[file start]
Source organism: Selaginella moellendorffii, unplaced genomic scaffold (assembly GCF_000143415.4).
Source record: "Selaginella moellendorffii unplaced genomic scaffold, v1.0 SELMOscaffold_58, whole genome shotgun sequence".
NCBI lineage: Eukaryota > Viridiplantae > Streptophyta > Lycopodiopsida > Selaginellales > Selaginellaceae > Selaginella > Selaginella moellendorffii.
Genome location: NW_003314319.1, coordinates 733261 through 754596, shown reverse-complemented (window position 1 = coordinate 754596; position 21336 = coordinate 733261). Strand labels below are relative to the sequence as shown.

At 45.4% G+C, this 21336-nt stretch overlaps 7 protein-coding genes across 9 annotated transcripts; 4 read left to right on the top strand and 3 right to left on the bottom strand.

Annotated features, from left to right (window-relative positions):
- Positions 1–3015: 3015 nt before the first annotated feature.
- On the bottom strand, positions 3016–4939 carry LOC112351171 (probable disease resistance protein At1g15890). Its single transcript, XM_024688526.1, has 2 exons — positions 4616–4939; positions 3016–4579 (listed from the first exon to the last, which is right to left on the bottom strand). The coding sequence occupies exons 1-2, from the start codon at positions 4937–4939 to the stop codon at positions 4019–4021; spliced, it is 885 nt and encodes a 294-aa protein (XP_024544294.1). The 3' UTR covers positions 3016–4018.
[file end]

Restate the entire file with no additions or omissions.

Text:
Source organism: Selaginella moellendorffii, unplaced genomic scaffold (assembly GCF_000143415.4).
Source record: "Selaginella moellendorffii unplaced genomic scaffold, v1.0 SELMOscaffold_58, whole genome shotgun sequence".
NCBI lineage: Eukaryota > Viridiplantae > Streptophyta > Lycopodiopsida > Selaginellales > Selaginellaceae > Selaginella > Selaginella moellendorffii.
Genome location: NW_003314319.1, coordinates 733261 through 754596, shown reverse-complemented (window position 1 = coordinate 754596; position 21336 = coordinate 733261). Strand labels below are relative to the sequence as shown.

At 45.4% G+C, this 21336-nt stretch overlaps 7 protein-coding genes across 9 annotated transcripts; 4 read left to right on the top strand and 3 right to left on the bottom strand.

Annotated features, from left to right (window-relative positions):
- Positions 1–3015: 3015 nt before the first annotated feature.
- On the bottom strand, positions 3016–4939 carry LOC112351171 (probable disease resistance protein At1g15890). Its single transcript, XM_024688526.1, has 2 exons — positions 4616–4939; positions 3016–4579 (listed from the first exon to the last, which is right to left on the bottom strand). The coding sequence occupies exons 1-2, from the start codon at positions 4937–4939 to the stop codon at positions 4019–4021; spliced, it is 885 nt and encodes a 294-aa protein (XP_024544294.1). The 3' UTR covers positions 3016–4018.